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Robin Esrock

The 12 Weirdest Experiences You Can Have in Canada

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Robin Esrock

When the going gets weird, the weird head north. Where else can you pay good money to freeze yourself (almost) to death, order a cocktail with a severed human toe, or spend a night in a haunted prison cell? On my two-year quest to discover the best experiences in Canada, these were the quirkiest.

1. The Sour Toe Cocktail

Photo: Robin Esrock

Dawson City’s Downtown Hotel bar in Yukon, Canada serves up a cocktail with a severed human toe. Since adding the drink to the menu in the 1970s, more than 60,000 people have joined the Sour Toe Cocktail Club. Preserved in a jar of salt, the donated appendage is dropped into a glass of local bourbon, and is, admittedly, a little jammy on the high notes. Drink it fast, drink it slow, but either way, your lips must touch the gnarly looking toe. Try not to swallow it (as some patrons are wont to do), or face a $2500 fine.     

2. The Cryotherapy Cold Sauna

Photo: Robin Esrock

Flash freezing yourself almost to death comes with a range of medical benefits: it’s good for muscle pain, arthritis, hormonal imbalances, and the appreciation of survival. Sparkling Hill is a glitzy spa resort in British Columbia’s interior that offers North America’s only cold sauna. Wearing nothing but bathing suits, gloves, and booties, you’ll spend three minutes in a tiny, monitored room at a balmy -166ºF. Seven minutes at this temperature could kill you, but the high-tech spa system should give you nothing to sweat about.  

3. The Narcisse Snake Dens

Photo: Ruslan Margolin

Venomous Australian snakes will attack if you even look in their direction, but Canadian snakes are pleasantly polite. Which is good news for those visiting Manitoba’s Narcisse dens, the largest concentration of snakes anywhere in the world. Each spring, tens of thousands of red garter snakes emerge from their dens in a mating ritual frenzy. You can pick them up, say hello, make a live Medusa wig. Just be gentle, watch where you step, and remember to smile, eh?   

4. The Haunted Prison Hotel

Photo: Robin Esrock

For over a century, Ottawa’s Carleton County Gaol incarcerated the city’s most notorious villains. Known for its filth and brutality, the prison was finally shut down in 1972 due to inhumane conditions. The following year it reopened as a youth hostel, and has been locking up budget travelers ever since.  Take the nightly ghost tour on Death Row before heading to your dorm cell. Those screams and groans in the middle of the night are probably just your imagination. Probably.

 5. The Not Since Moses Run

Photo: Nova Scotia Tourism Agency

Nova Scotia’s Bay of Fundy boasts the world’s highest tides, with waters reaching as high as 50 feet. Perfect for a fun run along the sea bed, competing not only against fellow runners, but also the 100 billion tonnes of the Atlantic rushing into the bay. Not since Moses have we run against the power of the ocean, although this appropriately-named annual race concludes far more agreeably, with BBQ and cold beers.

6. The Dead Sea of Canada

Photo: Robin Esrock

You’ve heard of the Dead Sea, where tourists float effortlessly in water eight times saltier than the ocean. Few outside of Saskatchewan know of North America’s equivalent, Little Manitou Lake. In this evaporating lake, with water three times saltier than the ocean, you'll be buoyant enough to read a newspaper during a dip. Bonus points for the scenery, hot springs, and free therapeutic mud, yet to be marketed as overpriced cosmetic gold.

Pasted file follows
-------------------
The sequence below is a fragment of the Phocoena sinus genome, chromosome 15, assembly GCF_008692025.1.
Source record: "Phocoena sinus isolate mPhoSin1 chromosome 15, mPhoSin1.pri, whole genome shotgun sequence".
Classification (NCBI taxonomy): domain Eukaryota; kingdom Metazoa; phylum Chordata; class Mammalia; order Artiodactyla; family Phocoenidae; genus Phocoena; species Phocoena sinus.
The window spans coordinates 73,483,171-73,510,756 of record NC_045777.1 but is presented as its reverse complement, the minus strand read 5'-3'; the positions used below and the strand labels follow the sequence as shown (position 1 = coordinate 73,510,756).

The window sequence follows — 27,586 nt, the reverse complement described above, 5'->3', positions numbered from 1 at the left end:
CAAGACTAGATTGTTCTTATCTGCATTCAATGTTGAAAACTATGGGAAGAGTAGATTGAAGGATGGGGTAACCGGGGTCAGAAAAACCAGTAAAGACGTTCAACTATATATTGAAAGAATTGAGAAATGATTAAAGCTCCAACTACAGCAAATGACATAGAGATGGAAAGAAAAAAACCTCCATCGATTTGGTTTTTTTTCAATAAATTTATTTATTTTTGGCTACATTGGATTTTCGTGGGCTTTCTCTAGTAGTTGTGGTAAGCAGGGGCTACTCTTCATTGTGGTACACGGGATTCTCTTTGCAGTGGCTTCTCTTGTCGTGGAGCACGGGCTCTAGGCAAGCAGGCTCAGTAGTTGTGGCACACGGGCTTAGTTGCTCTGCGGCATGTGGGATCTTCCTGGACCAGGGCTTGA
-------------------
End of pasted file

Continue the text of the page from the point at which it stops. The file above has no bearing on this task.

7. The Heli Yoga Class

Photo: Robin Esrock

Tired of yoga sessions in sweaty rooms, staring at the crack of the hairy guy in front of you? With the aid of a scenic helicopter flight, a certified yoga teacher and naturist leads yoga classes high up on the peaks of the Rockies. You could hike there, but then who would have the energy for a tree pose? It can, however, be difficult to focus on your breath when the scenery around you takes it away. Who wouldn’t nama-wanna-stay up here?  

8. The Magdelan Island Cave Bash

Photo: Auberge la Salicorne

Technically, this wet activity on Quebec’s gorgeous Magdelan Islands is called Cave Swimming. Don a thick wet suit, jump into the crashing waves of the freezing Atlantic, and allow them to smash you against the red cliffs that surround the archipelago. Remarkably, the waves buttress your impact, washing you in and out of crevices and sea caves. It looks, and feels, like you shouldn’t survive such an onslaught, and yet this commercially operated adventure is mostly harmless. 

9. The Salmon Snorkel

Photo: Robin Esrock

Annual migrating salmon are among the natural wonders of the Pacific West Coast. To fully appreciate the scale, get underwater in Vancouver Island’s Campbell River. Floating downcurrent, you’ll see hundreds of thousands of salmon swimming upriver to breed and die (circle of life, and all that). Surrounded by glimmering walls of pink, coho, chum, sock-eye, and huge king salmon, you will never look at sashimi the same way again.

10. The Crooked Bush

Photo: Robin Esrock

Drive deep into Saskatchewan’s prairies, and you’ll stumble across a forest right out of Tim Burton’s imagination. Wild aspen trees typically grow straight, but a mysterious genetic mutation has resulted in “Crooked Bush”—a twisted, gnarled, and supposedly haunted grove. Spider-leg-like branches extend over a wooden boardwalk, which draws curiosity-seekers from around the country. Some locals believe aliens are behind this unnatural forest, but then again, aren’t aliens behind everything?

11. The Hermetic Code

Photo: Robin Esrock